I’m writing this post on my 40th birthday. You know, the age many of us thought of as “the beginning of being old,” when we were 19 (or whatever age we think such stupid things.) 19 sticks out though, because it’s exactly the number of years that I’ve been practicing yoga. Nearly half my life now.
If I had to name the shortest list of things I’m thrilled to have done, committing to this practice hovers near the very top. It’s one of my longest-standing commitments, and I expect it always will be.
And I’ll tell you, it’s not because yoga is always thrilling. I don’t always feel amaaaaazing on my mat. Um, I don’t always feel awake on my mat. It doesn’t matter.
The reason why I’m so in love with this practice is because, no matter how many times I fall down, get in a slump, or bury a shit day in beer and pizza (it happens, y’all)–this practice is always, ALWAYS there the next day to say, “hello. Welcome back. Now let’s get back to remembering who you are.”
And then it comes back. With the first intentional breaths I start to move toward all the fragments of myself that have gotten away from me, to “dive into the wreck” as poet Adrienne Rich described it, and to suture those pieces back together, to smooth over the seams. The practice gives myself back to me.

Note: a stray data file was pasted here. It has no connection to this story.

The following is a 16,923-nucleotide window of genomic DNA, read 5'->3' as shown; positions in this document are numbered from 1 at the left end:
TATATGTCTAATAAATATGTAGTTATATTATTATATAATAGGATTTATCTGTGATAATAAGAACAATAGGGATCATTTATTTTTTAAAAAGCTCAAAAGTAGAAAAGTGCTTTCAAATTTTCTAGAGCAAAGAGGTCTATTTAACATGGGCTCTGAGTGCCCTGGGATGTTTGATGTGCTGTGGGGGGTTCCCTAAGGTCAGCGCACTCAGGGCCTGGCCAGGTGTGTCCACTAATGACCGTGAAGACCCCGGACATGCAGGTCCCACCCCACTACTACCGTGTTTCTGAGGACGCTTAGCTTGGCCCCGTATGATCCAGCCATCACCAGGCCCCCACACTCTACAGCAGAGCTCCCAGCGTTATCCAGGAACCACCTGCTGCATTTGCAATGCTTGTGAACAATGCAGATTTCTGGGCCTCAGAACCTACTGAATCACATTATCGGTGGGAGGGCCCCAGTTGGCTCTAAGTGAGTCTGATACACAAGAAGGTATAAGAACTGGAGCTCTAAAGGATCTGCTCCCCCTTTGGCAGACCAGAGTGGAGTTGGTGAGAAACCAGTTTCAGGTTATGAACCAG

And it makes me remember that the whole reason to commit to something–be it yoga, or cooking, or good communication with your family–is not to become perfect at it. And it’s not to become perfect BECAUSE of it. Though it’s tempting to think, “I’ll do yoga and then I’ll never yell at anyone or have the desire for carbs again!” …well. As much as I hate to be the bearer of bad news, that’s just not how it goes. We mess up. We fall down. We fall down seven times. We get up eight times. I think the getting back up, and whatever it was that compelled you to try to get back up–I think that’s the essence of what yoga really is.
So yes, I feel I’ve done this long enough to say: a long-standing commitment to yoga practice doesn’t lead to “perfect.” But it does tend to lead to permanence. The things we do over and over again–even if we miss some days or weeks here and there, even if we only do them half-heartedly some of the time–end up making us who we are. They form the path our lives follow. Listen, everyone strays from the path. The fact that you know you have one to get back on though? That means something. Sometimes it means everything. Sometimes it’s the whole point of having this life at all.
As spring unravels itself before us, we hope you’re finding time to commit the things that call you back to a life you’re happy to be living. Keep doing them, imperfectly and often, over and over again.
Much love and thanks for reading,
Erin H./Grassroots Yoga